“The novel deals with serious spiritual issues, such as the importance of faith, matters of social justice, and the concept of fate.” WK “John and Owen both offer criticisms of organized religion and religious hypocrisy,” WK but Owen “is quite certain that he will die because he is an ‘instrument of God’ and thus will serve some good and important purpose.” WK

Resources and Related Links:

In July 2018, I became the organizer of the Classic Novels Book Club. Check out the Book Club tab here or Meetup for more information. This is our January 2019 book.

Thursday, January 19, 1989

Three Hundred Sixty Seven

a short story from college days

Tellers at drive-up bank windows and servers at fast food joints were the extent of my noon companions. Lunch hour barely served as an escape from work; I was always rushing to complete menial tasks that, faced with under sixty minutes to complete, take on titanic proportions.

Every day I flew past the local park, blessed to have never hit a pedestrian unwisely trying to soak up some sun instead of treating noon to one like an Indy 500. In the summer the park was populated with its own version of hustle and bustle. A traffic jam of skateboarders, joggers, and roller bladers crowded the walking trail, all racing towards nowhere in particular, while I was engrossed in a life-or-death quest for large fries and a chocolate shake.

For some inexplicable reason, the call of the green grass and open skies bellowed louder that day than the black and blue ink scrawls of my to-do list etched on the back of a wrinkled Quik-Trip receipt. My automobile swerved into the parking lot and screamed at me to, “Get out!” I did. Then I did something so extraordinarily out of character that I questioned my sanity. I stretched. I stretched and then I strolled and then I even started to relax. I could feel stress dripping off me as I soaked in the June sun and chuckled at pigeons squabbling for leftovers and children quarreling over whose turn it was to swing. Even watching dogs tinkle on the oak trees offered a peculiar affirmation of the freedom of the outdoors.

About twenty feet ahead of me on the path, an elderly gentleman stood frozen in his tracks, his eyes gazing downward. I wondered if the man was looking for something. The words, “do you need help?” were just forming on my lips when a pre-teen cyclist came hurtling toward us. “Look out!” I yelled to the man, finally getting him to look up and thereby convincing me he was a person and not just a statue for the pigeons to use as target practice.

The boy swerved and the man stepped backward, untouched by the bicycle but tumbling over in a heap. To my astonishment the boy actually stopped, instead of racing onward and ignoring his actions, and got off his bike to help the man.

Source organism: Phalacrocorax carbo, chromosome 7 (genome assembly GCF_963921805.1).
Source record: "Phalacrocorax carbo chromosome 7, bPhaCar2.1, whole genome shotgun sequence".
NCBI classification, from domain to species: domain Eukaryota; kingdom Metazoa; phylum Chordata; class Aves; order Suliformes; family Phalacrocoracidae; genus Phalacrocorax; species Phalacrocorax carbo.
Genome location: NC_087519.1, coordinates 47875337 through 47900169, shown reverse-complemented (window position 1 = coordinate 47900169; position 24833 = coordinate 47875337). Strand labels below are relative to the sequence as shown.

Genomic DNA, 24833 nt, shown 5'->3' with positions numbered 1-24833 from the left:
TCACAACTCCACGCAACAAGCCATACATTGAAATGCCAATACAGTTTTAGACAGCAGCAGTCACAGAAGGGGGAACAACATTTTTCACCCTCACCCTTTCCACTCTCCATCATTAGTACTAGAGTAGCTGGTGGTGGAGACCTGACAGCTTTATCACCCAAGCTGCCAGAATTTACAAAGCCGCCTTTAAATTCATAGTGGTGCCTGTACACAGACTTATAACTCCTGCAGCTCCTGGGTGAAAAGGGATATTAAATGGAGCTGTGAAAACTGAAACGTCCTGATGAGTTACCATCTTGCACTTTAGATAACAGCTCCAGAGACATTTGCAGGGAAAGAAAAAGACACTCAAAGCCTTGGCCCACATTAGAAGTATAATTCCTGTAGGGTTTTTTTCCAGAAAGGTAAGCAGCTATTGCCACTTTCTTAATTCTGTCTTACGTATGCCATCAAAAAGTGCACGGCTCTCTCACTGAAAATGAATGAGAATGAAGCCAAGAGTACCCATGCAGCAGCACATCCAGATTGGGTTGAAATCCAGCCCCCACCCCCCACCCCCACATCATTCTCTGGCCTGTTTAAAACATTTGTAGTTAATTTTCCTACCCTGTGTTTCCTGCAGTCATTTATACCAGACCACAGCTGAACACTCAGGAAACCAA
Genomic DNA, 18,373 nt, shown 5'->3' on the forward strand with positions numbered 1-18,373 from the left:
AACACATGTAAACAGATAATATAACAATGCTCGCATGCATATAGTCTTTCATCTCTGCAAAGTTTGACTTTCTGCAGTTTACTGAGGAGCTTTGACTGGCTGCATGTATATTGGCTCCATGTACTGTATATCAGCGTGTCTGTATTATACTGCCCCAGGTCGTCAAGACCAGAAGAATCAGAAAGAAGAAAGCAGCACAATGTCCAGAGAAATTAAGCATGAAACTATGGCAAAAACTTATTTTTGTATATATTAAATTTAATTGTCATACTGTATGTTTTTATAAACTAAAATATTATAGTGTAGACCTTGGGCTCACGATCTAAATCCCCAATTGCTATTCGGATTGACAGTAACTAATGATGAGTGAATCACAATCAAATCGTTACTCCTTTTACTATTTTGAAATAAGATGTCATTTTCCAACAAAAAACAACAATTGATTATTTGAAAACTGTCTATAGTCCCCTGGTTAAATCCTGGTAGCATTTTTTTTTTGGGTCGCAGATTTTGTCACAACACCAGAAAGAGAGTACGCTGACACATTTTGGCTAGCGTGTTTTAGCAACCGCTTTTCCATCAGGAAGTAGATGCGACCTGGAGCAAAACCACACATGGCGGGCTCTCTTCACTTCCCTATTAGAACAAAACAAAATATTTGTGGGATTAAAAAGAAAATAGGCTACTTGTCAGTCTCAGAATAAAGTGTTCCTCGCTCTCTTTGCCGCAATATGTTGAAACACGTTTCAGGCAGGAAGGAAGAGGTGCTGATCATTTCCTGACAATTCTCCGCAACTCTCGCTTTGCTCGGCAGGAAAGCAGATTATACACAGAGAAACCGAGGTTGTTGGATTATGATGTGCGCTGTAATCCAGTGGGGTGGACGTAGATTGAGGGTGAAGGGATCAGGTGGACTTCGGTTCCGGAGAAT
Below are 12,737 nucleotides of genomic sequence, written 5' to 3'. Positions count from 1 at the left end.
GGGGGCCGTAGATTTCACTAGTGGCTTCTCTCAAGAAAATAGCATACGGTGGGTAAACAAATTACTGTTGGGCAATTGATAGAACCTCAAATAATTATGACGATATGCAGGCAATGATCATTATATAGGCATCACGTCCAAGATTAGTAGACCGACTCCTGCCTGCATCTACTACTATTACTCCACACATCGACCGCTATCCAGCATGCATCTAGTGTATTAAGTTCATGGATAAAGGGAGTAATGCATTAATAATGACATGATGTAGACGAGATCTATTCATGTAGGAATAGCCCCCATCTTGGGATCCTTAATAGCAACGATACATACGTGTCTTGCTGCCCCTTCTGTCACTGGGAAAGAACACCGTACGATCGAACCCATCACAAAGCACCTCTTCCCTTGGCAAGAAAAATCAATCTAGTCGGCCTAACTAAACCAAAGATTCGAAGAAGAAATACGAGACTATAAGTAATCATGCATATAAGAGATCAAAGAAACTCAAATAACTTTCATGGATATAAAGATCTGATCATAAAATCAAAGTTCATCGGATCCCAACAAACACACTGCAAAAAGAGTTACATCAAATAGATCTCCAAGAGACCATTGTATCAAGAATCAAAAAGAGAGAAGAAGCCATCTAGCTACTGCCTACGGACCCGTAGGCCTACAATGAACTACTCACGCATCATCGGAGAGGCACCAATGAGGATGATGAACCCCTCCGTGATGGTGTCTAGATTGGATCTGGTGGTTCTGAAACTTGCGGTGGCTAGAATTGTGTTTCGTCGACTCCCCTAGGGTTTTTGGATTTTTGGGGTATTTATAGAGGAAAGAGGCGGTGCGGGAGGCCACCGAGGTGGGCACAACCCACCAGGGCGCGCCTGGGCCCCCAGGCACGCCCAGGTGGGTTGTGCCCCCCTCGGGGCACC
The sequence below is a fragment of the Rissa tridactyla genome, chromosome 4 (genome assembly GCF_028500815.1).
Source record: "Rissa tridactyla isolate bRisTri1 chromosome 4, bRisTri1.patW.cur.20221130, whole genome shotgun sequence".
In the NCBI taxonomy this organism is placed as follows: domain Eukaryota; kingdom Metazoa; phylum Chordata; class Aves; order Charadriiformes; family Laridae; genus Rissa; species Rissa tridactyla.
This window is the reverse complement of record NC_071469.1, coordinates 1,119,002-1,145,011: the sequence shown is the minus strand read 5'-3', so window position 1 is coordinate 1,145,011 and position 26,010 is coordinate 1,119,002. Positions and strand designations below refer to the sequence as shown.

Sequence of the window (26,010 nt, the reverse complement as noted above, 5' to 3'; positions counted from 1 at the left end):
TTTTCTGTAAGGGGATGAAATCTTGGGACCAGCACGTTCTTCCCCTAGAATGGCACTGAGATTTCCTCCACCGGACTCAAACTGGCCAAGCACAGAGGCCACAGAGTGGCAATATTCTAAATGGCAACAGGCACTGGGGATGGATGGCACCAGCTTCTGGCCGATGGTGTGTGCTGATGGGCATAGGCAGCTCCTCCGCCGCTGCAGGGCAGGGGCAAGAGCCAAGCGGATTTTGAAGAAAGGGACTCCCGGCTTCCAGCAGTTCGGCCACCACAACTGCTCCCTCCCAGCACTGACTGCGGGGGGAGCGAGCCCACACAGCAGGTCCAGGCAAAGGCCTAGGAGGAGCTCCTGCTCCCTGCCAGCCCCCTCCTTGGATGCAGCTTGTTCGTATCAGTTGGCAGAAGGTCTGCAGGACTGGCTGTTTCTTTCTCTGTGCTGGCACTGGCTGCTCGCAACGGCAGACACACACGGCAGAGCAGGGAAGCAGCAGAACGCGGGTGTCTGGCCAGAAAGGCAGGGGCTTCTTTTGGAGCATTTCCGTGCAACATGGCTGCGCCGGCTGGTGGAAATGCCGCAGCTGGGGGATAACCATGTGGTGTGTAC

“You all right, mister?” yelped the boy, leaping off his bike. I’m sorry ‘bout that. I’m trying to break my record. Five minutes and thirteen seconds. That’s how long it takes me to get around the track.”

I rushed to their aid expecting any fashion of mutilation. Either the old man’s heart would halt from the shock of the ordeal or he would strangle the boy.

However, the old man not only appeared unharmed but unphased. His temper appeared in tact as he righted the bicycle and spoke calmly. “Son,” he said, “you mind if I give the bike a try?”

The boy was bewildered, probably terrified that the old man would bash the bike, its owner, or both into the nearest tree. Being a corporate-minded adult, I pondered the likelihood of the boy getting sued not over nearly hitting the old man, but the old man then borrowing the boy’s bike and crashing into a tree.

“Sure,” the boy fumbled, “I guess, mister.” Soon the man was grinning ear to ear as he zipped down the trail, both he and the bike a little more scratched than five minutes ago, but neither in irreparable shape. The man proved as much menace to the public as the boy; he swerved left and right narrowly averting innocent mothers and strollers and downright terrifying an unprepared squirrel.

About a hundred yards down the sidewalk the man wheeled about, paused, and then pedaled like mad. The bike came hurtling back towards the boy who was reeling in horror at the prospect of being run over by an angry senior citizen wielding the boy’s own bike as his weapon. Instead the old man came to a screeching halt a matter of feet before the boy, laying down a skid mark that the shocked kid swore had to be some kind of world record.

“Man for an old guy, you’re pretty wild.”

The old man smiled broadly as he dismounted the bike and returned it to the boy. “Go scare some more people.”

“Bye, mister!” The kid stormed down the sidewalk once again, sending pedestrians screaming left and right, narrowly escaping his reckless path.

I was now convinced I was asleep and this was some weird dream. In my haze of puzzlement, I approached the man. “Sir?” I said, “I’ve got to tell you - that has to be, well, one of the oddest things I’ve ever seen. You must be the most forgiving victim of an almost collision that I’ve ever seen.”

“Ah, the boy’s just having fun. Don’t mean no harm. I’ll tell ya – there’s one thing you learn about gettin’ old,” he began, his words coming out slowly and thoughtfully, as the twinkle in his eye glowed brightly. “It’s better not to.” He jabbed his finger toward me in a mock warning and then turned and trotted away, his body showing no signs of having been ravaged by a bicycle accident.